Monday, April 22, 2019


By age ten I knew everything. I had movie-smarts. Those Saturday matinees taught me that most people wore tuxedos, sailors were all great dancers and cattle rustlers didn’t shave. I had it all figured out …the language of cinema, the difference between the clean chin and the villainy of the mustache. I could spot that double-crossing dame from the schoolmarm at the drop of an eyebrow.  

We could smell death. In war movies when a soldier spoke of the deli he would open in Brooklyn when the war ended he’d take a bullet a couple of foxholes later. When someone coughed it meant tuberculosis; a headache was shorthand for brain tumor. They’d be dead in five minutes. I knew it was a jungle out there like Tarzan said to Jane.

None of my friends ever rustled a cow or went up the river for packing a rod. Uncle Irving was in the navy and was a klutz. All the girls I knew were second bananas. I would never glide like Fred Astaire or be suave and debonair like Cary Grant. Henry Fonda, maybe or Spencer Tracy knowing not to bump into the furniture.

Movies prepared us for the life we would never live….and yet. We got to know the difference between real life and the dream factory of Hollywood. Movie maladies were part of the fiction we learned to separate.

Over time movies developed a new vocabulary. Authenticity required a vomiting scene. This demonstrated that the film aimed for real life…even if it never got there. The cattle-rustler moved to the big city and became a hit man but with a back story which almost excused him.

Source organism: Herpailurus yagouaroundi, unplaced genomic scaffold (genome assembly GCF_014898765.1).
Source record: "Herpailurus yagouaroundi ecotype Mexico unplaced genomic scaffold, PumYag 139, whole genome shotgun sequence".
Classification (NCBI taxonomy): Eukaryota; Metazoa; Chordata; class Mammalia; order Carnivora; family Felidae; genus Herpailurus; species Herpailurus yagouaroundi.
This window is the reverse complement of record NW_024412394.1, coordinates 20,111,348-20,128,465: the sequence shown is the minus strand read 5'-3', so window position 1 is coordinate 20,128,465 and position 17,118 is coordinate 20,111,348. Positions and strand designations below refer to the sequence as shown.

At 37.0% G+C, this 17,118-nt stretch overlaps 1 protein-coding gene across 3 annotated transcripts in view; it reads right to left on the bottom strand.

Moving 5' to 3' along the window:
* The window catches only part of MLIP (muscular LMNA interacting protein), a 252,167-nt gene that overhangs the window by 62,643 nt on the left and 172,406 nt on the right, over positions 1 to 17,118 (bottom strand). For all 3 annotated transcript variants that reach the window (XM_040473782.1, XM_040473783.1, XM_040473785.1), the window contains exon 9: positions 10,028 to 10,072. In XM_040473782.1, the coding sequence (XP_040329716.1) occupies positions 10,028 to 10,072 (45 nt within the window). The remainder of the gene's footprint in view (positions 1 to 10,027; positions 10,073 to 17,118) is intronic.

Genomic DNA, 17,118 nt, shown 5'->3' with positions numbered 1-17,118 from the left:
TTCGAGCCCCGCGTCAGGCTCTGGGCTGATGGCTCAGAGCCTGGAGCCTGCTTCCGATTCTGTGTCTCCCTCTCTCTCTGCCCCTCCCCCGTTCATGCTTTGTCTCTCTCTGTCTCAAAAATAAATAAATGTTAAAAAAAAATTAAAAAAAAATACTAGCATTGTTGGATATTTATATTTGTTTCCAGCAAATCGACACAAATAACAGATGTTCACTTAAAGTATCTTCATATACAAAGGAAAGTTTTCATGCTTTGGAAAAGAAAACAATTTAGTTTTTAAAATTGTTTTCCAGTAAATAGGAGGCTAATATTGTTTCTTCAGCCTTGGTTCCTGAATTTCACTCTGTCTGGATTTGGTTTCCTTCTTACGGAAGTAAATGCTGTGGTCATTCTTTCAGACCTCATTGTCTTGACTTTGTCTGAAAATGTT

One theme that seems not to have changed much over the years is gender politics. In the forties the girl next door who became a successful career woman was empty inside until Mr. Right came along to provide her with two and half children and an apron where she could know her place in the world heading the bake sale for the P.T.A.

Today’s formula pits urban values against the Real America where men and women must return to reclaim their soul. After all, the big city with its inclusive urbanity (Democratic voters) is no match for the rural heartland (Trump base) with its bowling league, good old boys and deer-hunting.

Movies have always been a sneaky form of ideology. The themes often reinforce values through the side door. When our hero lands in the hospital after fracturing a few ribs or even after a triple by-pass he rips off his bandages tears away the I.V. and makes it out of the deserted corridors to avenge his attackers. The message is: real men are invincible and don’t feel pain. Of course not; not when we are the planet’s police thwarting terrorist’s plots. The stuff of comic books is the delusion of the Pentagon given support by the dream machine of Hollywood with big box office receipts to prove they have their fingers on the pulse of Main St.

It’s not easy to find a movie without the syrup of a small town or the carnage of the war machine. Our thirst for dead bodies must surely numb our sensibilities which is yet another link befitting a country with bases circling the globe and an arsenal unmatched in human history.  

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